The Supreme Administrative Court rendered the 108-Pan-586 Decision of December 19, 2019 (hereinafter, the “Decision”), holding that business taxes are value-added business taxes in principle, and the balance of the output tax less the input tax as filed for the current period (i.e., the added value) should serve as the payable or overpaid business tax amount for the current period without giving rise to the issue of double taxation.
According to the facts underlying this Decision, the Appellant issued a letter to the Appellee (the National Taxation Bureau of the Northern Area of the Ministry of Finance) on March 18, 2016, asserting that since the Appellee had determined that the Appellant failed to issue invoices to the actual trading counterparty (i.e., the Intervenor) pursuant to applicable requirements but issued invoices directly to Company A, not a party to this lawsuit, for the sale of services during September 2008 through December 2012, the input tax for the Appellant’s sale of services to Company A during the above period should be either refunded or retained. The Appellee first replied that the Appellant’s assertion had no legal basis. The Appellant then issued another letter to the Appellee to seek an explanation about the legal basis. The Appellee replied to the Appellant that it had failed to specifically point out the legal basis for the correction (tax refund). The Appellant subsequently issued another letter to explain that since the Appellee had held that it was a mistake for the Appellant to issue sale invoices to Company A and that the law requires such invoices to be issued, instead, to the Intervenor, considering the Appellant had issued invoices and paid taxes pursuant to law to Company A for the food and accommodation and management services for foreign workers during the above-mentioned period, it would obviously result in repetitive payment of business taxes if invoices were to be issued “again” to the Intervenor. Therefore, an application was filed to refund (or retain) the overpaid tax for the invoices which had been issued to Company A in accordance with Article 28, Paragraph 2 of the Tax Collection Law. The Appellee subsequently issued a letter (hereinafter, the “Original Disposition”) to deny the application. Dissatisfied, the Appellant brought an administrative action to set aside the decision on administrative appeal and the Original Disposition, as well as to compel the Appellee to render an administrative disposition that approves the refund of the business tax. After the complaint was rejected by the lower court, an appeal was filed.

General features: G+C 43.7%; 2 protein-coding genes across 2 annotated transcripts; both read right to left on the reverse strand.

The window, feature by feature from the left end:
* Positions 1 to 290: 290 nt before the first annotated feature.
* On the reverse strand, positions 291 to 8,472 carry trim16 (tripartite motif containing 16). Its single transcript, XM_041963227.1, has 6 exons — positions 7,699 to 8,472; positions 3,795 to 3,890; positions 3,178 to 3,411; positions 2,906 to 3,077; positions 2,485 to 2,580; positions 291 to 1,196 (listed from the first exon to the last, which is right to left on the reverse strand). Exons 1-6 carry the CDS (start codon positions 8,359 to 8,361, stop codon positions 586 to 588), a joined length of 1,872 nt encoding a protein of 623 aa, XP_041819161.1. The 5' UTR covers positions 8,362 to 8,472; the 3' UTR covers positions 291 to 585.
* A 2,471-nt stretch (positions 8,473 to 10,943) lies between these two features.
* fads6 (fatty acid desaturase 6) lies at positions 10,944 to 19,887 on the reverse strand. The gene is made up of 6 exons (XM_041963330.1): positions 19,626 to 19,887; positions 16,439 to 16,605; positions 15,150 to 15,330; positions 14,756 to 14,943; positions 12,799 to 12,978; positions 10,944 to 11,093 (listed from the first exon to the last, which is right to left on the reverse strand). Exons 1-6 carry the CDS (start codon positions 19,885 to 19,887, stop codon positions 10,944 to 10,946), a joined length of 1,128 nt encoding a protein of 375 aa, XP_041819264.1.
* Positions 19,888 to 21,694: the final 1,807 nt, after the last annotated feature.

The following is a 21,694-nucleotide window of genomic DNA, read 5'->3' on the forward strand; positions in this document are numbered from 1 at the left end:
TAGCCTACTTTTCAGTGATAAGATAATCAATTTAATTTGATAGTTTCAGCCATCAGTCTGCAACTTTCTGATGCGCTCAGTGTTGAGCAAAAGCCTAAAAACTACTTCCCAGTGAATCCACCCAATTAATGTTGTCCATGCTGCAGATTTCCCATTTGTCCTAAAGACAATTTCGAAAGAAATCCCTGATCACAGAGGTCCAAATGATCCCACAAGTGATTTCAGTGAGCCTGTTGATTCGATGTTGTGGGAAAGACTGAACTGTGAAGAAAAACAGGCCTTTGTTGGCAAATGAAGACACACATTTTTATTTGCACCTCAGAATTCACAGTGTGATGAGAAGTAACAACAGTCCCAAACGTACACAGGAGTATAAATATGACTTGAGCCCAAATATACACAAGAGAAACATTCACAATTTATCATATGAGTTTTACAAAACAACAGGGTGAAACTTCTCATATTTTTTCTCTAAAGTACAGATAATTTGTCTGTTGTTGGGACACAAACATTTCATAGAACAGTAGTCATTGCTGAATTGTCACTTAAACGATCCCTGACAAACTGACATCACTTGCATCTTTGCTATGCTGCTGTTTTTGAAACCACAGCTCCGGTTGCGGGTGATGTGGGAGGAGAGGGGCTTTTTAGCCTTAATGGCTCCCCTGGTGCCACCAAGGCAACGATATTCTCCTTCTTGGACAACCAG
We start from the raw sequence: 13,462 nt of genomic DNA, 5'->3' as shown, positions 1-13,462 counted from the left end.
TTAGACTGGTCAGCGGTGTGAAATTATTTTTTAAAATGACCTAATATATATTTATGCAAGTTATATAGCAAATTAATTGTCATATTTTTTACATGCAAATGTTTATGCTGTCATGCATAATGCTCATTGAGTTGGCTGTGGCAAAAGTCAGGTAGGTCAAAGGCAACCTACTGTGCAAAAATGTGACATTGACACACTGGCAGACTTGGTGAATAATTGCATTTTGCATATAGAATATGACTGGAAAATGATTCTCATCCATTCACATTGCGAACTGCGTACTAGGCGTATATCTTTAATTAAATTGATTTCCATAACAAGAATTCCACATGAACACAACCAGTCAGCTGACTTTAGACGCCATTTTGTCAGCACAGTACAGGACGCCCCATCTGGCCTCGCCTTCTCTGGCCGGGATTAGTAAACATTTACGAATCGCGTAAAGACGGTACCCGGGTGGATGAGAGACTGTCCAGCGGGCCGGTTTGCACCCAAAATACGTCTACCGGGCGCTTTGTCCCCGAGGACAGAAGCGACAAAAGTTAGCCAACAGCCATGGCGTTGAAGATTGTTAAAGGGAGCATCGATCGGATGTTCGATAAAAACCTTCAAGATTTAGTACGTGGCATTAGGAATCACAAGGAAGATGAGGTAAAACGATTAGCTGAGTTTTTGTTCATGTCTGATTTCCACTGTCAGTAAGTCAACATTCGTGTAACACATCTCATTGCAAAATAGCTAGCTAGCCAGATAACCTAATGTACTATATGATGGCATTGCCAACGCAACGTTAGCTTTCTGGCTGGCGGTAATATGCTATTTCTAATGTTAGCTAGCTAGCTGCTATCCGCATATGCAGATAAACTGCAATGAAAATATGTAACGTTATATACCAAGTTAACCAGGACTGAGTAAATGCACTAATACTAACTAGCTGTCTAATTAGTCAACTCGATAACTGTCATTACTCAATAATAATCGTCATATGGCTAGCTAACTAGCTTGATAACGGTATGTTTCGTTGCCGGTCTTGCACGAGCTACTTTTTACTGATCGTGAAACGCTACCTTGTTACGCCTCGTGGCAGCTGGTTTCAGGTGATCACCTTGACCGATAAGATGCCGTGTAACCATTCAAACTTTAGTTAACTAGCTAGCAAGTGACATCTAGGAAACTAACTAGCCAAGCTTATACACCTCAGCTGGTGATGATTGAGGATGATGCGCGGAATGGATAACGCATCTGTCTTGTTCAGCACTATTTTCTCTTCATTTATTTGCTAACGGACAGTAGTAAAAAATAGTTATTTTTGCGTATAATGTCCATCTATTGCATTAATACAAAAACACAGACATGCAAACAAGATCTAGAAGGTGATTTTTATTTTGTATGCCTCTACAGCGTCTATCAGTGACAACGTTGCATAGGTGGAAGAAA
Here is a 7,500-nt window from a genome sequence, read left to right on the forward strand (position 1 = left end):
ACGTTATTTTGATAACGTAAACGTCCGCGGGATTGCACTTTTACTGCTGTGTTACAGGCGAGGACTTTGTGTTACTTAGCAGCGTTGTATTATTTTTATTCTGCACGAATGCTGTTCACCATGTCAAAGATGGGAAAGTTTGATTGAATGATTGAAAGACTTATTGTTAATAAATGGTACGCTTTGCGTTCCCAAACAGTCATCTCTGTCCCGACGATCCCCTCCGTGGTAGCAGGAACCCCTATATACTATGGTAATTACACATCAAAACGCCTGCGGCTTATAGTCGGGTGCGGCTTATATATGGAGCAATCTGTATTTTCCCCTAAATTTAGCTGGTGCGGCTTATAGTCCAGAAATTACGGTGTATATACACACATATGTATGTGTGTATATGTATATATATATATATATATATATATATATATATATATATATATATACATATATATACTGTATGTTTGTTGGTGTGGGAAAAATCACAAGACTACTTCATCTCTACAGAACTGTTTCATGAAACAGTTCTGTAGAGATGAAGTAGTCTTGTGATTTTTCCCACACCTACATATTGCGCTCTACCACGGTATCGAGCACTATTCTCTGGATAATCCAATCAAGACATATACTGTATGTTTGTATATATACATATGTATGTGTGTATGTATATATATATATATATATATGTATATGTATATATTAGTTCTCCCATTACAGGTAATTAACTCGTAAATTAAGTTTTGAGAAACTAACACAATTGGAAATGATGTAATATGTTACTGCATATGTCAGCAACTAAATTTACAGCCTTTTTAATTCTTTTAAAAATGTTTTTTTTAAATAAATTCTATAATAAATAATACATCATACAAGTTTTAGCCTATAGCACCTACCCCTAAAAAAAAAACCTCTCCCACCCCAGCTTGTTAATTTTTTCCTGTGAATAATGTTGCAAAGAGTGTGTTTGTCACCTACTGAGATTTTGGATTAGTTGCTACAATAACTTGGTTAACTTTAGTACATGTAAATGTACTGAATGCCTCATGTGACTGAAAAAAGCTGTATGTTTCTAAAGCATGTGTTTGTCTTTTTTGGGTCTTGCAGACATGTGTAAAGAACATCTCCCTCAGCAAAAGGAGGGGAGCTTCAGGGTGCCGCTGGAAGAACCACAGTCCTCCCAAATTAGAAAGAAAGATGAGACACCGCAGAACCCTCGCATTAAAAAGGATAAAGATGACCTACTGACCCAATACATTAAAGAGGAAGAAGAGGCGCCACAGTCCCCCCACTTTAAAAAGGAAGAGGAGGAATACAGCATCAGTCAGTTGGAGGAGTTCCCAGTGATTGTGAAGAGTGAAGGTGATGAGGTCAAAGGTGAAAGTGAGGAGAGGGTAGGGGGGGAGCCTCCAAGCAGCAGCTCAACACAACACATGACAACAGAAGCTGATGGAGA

According to the Decision, Article 15, Paragraph 1 of the Business Tax Law provides that the amount of business tax payable or overpaid by a business entity shall be the difference between the output tax in a tax period and the input tax in the same period. Pursuant to the above provision and in reference to the Reasons for Judicial Interpretation No. 397 issued by the Judicial Yuan, it can be concluded that the business taxes in Taiwan are value added business taxes in principle. To wit, the balance of the sale amount less the input amount (i.e., the added value) is taxed for various production, supply or distribution stages of goods or services. In addition, the balance of the output tax less the input tax as filed for the current period shall be the payable or overpaid business tax for the current period without giving rise to the issue of double taxation.
It was further indicated in the Decision, the original decision held that the Appellee did not request the Appellant to pay the business tax once again with respect to the portion concerning the Intervenor, which was determined to be the actual trading counterparty by the Appellee. Since the Appellant did not repetitively pay the business tax, it was concluded that there was nothing inconsistent with the evidence in the court files. In addition, no matter the Appellant’s actual trading counterparty was Company A or the Intervenor, the Appellant was supposed to issue invoices and file the sale amounts. If the recipients of the invoices are inconsistent with the actual trading counterparties, it only concerns a penalty for the failure to issue a voucher to another party pursuant to applicable requirements, but not an issue of paying business taxes repetitively or overpaying business taxes. The original decision has stated the reasons, and it was not legally inappropriate. Therefore, the gist of the appeal is groundless and unacceptable.